New Specialist Program Accreditation Process

Domain 3. Operational Management

Domain 4. Accreditation Standards

Domain 5. Processes for accreditation of programs of study and education providers

Domain 8. Stakeholder collaboration

 

Organisation

Australian Dental Council

Relevance

Quality Framework for the Accreditation Function: Domain 3: Operational Management

Quality Framework for the Accreditation Function: Domain 4: Accreditation Standards

Quality Framework for the Accreditation Function Domain 5: Processes for accreditation of programs of study and education providers

Quality Framework for the Accreditation Function Domain 8: Stakeholder collaboration

Issue addressed

Of the 62 programs currently accredited by the ADC, approximately half of those are postgraduate programs that provide graduates with the eligibility to register as one of the thirteen types of dental specialist with the Dental Board of Australia.  Such programs are referred to as ‘Specialist Dental Programs’.

Such programs have always been accredited by the ADC following its normal accreditation processes.  However, in addition to ADC accreditation nearly all specialist programs have been subject to a separate ‘peer review’ process by their relevant specialist academy or society.  Academy and society peer review requirements may be different from the ADC’s Accreditation Standards and their application has meant that program providers offering specialist dental programs will be subject to two sets of overlapping, but different ‘accreditation’ processes and requirements.  The separation of the two processes has meant that ADC accreditation visits did not normally include a specialist assessor on its Site Evaluation Team (SET), relying instead on the peer review report from the relevant academy or society to provide specialist ‘input’ to the ADC review.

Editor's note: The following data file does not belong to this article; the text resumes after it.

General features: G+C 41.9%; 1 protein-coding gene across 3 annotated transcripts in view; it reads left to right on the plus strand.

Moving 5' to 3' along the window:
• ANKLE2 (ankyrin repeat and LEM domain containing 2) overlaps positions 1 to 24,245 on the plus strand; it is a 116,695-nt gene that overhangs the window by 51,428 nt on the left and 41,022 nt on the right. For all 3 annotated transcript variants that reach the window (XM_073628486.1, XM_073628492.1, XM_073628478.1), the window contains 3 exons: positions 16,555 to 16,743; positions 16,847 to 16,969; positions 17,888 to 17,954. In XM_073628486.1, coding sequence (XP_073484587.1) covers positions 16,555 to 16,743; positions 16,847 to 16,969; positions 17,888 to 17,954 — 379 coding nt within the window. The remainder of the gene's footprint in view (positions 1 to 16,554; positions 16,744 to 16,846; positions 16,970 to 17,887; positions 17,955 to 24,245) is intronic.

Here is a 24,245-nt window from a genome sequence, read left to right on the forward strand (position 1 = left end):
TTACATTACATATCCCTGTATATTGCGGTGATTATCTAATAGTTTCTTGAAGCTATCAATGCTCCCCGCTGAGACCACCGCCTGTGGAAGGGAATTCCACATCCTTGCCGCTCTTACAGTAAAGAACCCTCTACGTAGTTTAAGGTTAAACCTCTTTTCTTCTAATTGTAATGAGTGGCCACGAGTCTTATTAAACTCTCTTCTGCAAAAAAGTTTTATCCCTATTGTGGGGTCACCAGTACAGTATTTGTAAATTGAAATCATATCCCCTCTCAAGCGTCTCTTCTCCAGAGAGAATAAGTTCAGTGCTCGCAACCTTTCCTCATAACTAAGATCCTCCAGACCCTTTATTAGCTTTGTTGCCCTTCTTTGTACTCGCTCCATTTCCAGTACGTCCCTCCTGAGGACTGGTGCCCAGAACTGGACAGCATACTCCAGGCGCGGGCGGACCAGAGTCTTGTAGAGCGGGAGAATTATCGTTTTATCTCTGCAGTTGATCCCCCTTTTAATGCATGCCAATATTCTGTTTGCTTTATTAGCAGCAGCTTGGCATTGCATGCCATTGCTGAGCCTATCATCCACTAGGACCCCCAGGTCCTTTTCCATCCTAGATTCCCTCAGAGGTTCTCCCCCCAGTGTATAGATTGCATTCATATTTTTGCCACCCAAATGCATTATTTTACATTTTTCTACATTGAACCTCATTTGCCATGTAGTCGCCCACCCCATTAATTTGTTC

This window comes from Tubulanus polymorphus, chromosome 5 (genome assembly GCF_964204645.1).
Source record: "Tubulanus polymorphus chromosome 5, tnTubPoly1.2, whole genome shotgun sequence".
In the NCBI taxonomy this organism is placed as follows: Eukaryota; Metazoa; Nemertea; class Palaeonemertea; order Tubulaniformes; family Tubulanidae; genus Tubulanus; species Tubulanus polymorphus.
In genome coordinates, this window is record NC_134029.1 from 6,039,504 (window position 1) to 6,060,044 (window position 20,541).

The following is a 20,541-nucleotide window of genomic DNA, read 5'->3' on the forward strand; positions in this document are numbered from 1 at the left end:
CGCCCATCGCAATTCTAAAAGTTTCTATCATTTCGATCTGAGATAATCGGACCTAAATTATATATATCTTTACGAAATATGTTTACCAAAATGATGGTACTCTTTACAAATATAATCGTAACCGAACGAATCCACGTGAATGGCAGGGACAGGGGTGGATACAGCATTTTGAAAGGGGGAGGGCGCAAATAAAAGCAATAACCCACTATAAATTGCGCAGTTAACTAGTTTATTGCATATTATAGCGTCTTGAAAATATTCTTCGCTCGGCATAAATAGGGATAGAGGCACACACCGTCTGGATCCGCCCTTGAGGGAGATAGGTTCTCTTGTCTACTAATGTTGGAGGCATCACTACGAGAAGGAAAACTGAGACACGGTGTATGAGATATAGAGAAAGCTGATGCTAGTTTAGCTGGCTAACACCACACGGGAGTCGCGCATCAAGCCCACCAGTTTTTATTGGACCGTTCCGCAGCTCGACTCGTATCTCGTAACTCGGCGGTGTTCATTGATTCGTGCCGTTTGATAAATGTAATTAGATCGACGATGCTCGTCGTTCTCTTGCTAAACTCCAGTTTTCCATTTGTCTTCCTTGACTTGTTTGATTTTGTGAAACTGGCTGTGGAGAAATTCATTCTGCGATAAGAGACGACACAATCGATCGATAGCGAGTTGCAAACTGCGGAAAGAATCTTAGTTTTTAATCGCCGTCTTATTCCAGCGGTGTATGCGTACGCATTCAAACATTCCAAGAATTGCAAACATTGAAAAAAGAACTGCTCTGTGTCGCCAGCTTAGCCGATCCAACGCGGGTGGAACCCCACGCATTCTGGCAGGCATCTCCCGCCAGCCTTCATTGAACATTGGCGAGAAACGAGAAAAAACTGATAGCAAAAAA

Inevitably, such an approach led to much duplication of effort and an increase in the administrative burden for the program provider staff.  The two separate processes (and standards) also created the potential for the ADC accreditation process and the academy/society peer review process to arrive at different outcomes, sending mixed messages to program providers.

Practice introduced or changed

In 2014, the ADC engaged with many of the specialist academies and societies to identify how the duplication of effort could be reduced and the two processes aligned.

A revised ADC accreditation process for specialist dental programs was developed that required a specialist assessor to be included in the ADC SET for each specialist program being reviewed.  Each of the relevant academies or societies were invited to nominate members to the pool of ADC Accreditation Assessors to fill these roles.

The revised accreditation process allowed for academies and societies to undertake their peer review process in parallel with the ADC process, subject to approval from the program provider.

Training on the ADC accreditation standards and processes was provided to all new specialist assessors through a series of countrywide workshops.

Impact

The revised accreditation process (ADC/DC(NZ) procedure for the review of specialist dental practitioner programs) was introduced at the start of 2015, with 26 programs reviewed since that date.  The direct specialist input to the ADC accreditation process has allowed for better informed SET reports and the opportunity to undergo parallel ADC accreditation and academy/society peer review processes has greatly reduced the administrative burden on program providers.  It has also led to increased dialogue between the ADC and relevant academies and societies leading to a much stronger understanding of the role of each.

Where to go for more information

Please visit the ADC website: www.adc.org.au.